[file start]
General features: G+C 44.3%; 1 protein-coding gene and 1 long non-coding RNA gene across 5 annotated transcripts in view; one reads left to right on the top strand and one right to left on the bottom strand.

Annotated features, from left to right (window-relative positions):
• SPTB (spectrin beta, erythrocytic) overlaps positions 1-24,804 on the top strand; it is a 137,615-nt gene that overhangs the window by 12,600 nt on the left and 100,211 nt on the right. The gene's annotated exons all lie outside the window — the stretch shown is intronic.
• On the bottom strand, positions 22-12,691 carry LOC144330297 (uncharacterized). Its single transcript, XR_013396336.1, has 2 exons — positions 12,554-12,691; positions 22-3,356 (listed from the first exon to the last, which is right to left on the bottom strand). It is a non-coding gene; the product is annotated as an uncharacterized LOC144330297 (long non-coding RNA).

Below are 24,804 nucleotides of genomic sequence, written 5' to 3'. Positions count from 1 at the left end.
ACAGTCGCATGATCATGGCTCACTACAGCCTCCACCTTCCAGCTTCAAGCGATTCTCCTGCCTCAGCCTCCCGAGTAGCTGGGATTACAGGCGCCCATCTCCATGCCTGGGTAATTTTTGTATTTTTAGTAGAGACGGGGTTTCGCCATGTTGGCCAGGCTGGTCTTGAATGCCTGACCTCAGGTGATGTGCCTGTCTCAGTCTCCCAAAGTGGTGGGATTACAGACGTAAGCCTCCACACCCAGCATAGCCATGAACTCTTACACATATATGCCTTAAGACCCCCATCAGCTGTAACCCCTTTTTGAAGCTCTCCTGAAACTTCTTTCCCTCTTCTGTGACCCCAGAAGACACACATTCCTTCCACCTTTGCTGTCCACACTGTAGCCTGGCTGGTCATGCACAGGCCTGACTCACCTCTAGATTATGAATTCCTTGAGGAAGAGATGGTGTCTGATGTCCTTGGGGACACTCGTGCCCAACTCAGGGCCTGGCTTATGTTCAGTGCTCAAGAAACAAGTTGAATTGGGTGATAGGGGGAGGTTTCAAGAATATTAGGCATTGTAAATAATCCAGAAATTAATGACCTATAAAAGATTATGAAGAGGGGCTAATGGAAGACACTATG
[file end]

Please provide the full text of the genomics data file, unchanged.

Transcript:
General features: G+C 44.3%; 1 protein-coding gene and 1 long non-coding RNA gene across 5 annotated transcripts in view; one reads left to right on the top strand and one right to left on the bottom strand.

Annotated features, from left to right (window-relative positions):
• SPTB (spectrin beta, erythrocytic) overlaps positions 1-24,804 on the top strand; it is a 137,615-nt gene that overhangs the window by 12,600 nt on the left and 100,211 nt on the right. The gene's annotated exons all lie outside the window — the stretch shown is intronic.
• On the bottom strand, positions 22-12,691 carry LOC144330297 (uncharacterized). Its single transcript, XR_013396336.1, has 2 exons — positions 12,554-12,691; positions 22-3,356 (listed from the first exon to the last, which is right to left on the bottom strand). It is a non-coding gene; the product is annotated as an uncharacterized LOC144330297 (long non-coding RNA).

Below are 24,804 nucleotides of genomic sequence, written 5' to 3'. Positions count from 1 at the left end.
ACAGTCGCATGATCATGGCTCACTACAGCCTCCACCTTCCAGCTTCAAGCGATTCTCCTGCCTCAGCCTCCCGAGTAGCTGGGATTACAGGCGCCCATCTCCATGCCTGGGTAATTTTTGTATTTTTAGTAGAGACGGGGTTTCGCCATGTTGGCCAGGCTGGTCTTGAATGCCTGACCTCAGGTGATGTGCCTGTCTCAGTCTCCCAAAGTGGTGGGATTACAGACGTAAGCCTCCACACCCAGCATAGCCATGAACTCTTACACATATATGCCTTAAGACCCCCATCAGCTGTAACCCCTTTTTGAAGCTCTCCTGAAACTTCTTTCCCTCTTCTGTGACCCCAGAAGACACACATTCCTTCCACCTTTGCTGTCCACACTGTAGCCTGGCTGGTCATGCACAGGCCTGACTCACCTCTAGATTATGAATTCCTTGAGGAAGAGATGGTGTCTGATGTCCTTGGGGACACTCGTGCCCAACTCAGGGCCTGGCTTATGTTCAGTGCTCAAGAAACAAGTTGAATTGGGTGATAGGGGGAGGTTTCAAGAATATTAGGCATTGTAAATAATCCAGAAATTAATGACCTATAAAAGATTATGAAGAGGGGCTAATGGAAGACACTATG